So much has happened since our last newsletter it becomes hard to keep pace with the changes – all of which are positive. You will no doubt have read in the media about the £800,000 donation from The Vichai Srivaddhanaprabha Foundation in memory of its wonderful and much-missed founder. This gift has come at such an important time for us and is – if I may say – a game changer!
So, where are we now?
We have received a Round 2 Pass from what we now call the National Lottery Heritage Fund which means that their £3.3m grant is now confirmed. This autumn we are going back to the planners for some final fine-tuning. We plan to go on site in summer 2020. And as far as fundraising is concerned, we have just over £2million left to raise – of which £1million we need to raise from Leicester and Leicestershire. We have made huge progress but the challenge isn’t over. Not yet.
I’d like to take this opportunity to pay tribute to Pete Hobson, who has worked tirelessly on this project, on the reinterment of Richard III project on Cathedral Gardens and on St Martins House. We couldn’t have done any of these incredibly important projects without him. While I am sad to see him go, he will be coming back from time to time, and I know you will all join with me in wishing him every happiness in this new phase of his life.
Of course, we can’t do without a project director and so it gives me great pleasure to announce our new colleague Simon Bentley, who will be joining us this December from the Leicestershire and Rutland Wildlife Trust. Simon, who has been a regular visitor to the Cathedral over the past 5 years and holds it dear, brings with him a wealth of strategic and director level experience of capital projects and public engagement. His input into the project at such a critical time in its development, will be very welcome.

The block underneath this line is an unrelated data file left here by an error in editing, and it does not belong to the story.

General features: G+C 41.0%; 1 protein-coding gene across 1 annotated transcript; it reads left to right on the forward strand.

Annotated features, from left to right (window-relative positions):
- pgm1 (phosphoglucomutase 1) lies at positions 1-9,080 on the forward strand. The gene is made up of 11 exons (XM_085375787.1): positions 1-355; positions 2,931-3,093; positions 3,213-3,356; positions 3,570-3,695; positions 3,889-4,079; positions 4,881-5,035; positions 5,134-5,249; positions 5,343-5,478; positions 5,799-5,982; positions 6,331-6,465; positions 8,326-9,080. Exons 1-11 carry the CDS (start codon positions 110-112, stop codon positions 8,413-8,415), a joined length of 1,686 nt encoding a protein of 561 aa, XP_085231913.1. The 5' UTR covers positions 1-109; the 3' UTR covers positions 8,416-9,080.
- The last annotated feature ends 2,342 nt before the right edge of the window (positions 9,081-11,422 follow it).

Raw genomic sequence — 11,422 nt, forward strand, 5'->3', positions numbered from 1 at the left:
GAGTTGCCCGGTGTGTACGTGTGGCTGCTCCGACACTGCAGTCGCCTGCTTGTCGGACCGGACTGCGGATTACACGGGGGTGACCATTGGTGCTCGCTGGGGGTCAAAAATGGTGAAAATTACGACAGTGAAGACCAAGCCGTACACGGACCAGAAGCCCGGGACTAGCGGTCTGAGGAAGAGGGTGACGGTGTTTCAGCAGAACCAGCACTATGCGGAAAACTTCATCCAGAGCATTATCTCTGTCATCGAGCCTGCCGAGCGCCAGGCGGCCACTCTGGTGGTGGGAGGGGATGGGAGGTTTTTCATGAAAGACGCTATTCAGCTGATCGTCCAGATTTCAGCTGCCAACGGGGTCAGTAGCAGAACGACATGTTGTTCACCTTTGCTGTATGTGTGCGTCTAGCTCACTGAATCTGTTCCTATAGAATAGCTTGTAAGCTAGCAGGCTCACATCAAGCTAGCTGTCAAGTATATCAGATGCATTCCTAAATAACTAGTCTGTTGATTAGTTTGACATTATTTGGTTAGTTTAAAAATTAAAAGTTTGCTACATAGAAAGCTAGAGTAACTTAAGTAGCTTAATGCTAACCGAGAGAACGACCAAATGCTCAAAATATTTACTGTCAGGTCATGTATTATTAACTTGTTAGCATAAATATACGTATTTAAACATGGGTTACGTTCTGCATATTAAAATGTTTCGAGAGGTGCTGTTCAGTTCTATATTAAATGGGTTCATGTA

Vichai Srivaddhanaprabha Foundation makes major donation to Leicester Cathedral
Monday 9 September 2019
The Vichai Srivaddhanaprabha Foundation is to support the restoration and renewal project, Leicester Cathedral Revealed, with a grant of £800,000.
In announcing this grant, Leicester City Chief Executive Susan Whelan said: “The Vichai Srivaddhanaprabha Foundation is very proud to support the restoration of Leicester Cathedral – an asset of great value to people of all faiths in our multicultural city. Since its formation, the Foundation has aimed to support causes that make a difference to the lives of people in Leicester – an objective we remain wholly committed to in the delivery of Khun Vichai’s legacy.”
Vichai Srivaddhanaprabha first supported the Cathedral with a grant in 2014 towards the reinterment of Richard III and, since then, the Football Club and the Cathedral have worked together supporting the communities in and around the city.
The Very Revd David Monteith, Dean of Leicester, welcomed this support with delight, saying “This is such a transformational gift. Khun Vichai was so supportive of so many important causes in Leicester and it is heartwarming to see the Foundation continue his legacy. I believe this donation sends out a strong message that this is a project which will benefit all our communities because it will enhance the individual experience of being within the Cathedral – whether you come as a visitor, a pilgrim or a worshipper. We now have £2.3m left to raise and this support has given us confidence that we will reach that target.”
Cathedral Revealed secures full grant from The National Lottery Heritage Fund
Tuesday 14 May 2019
Leicester Cathedral’s ambitious £11.3m project to restore the city’s historic cathedral and build a new heritage learning centre beside the main building has secured its full grant of £3.3m from The National Lottery Heritage Fund.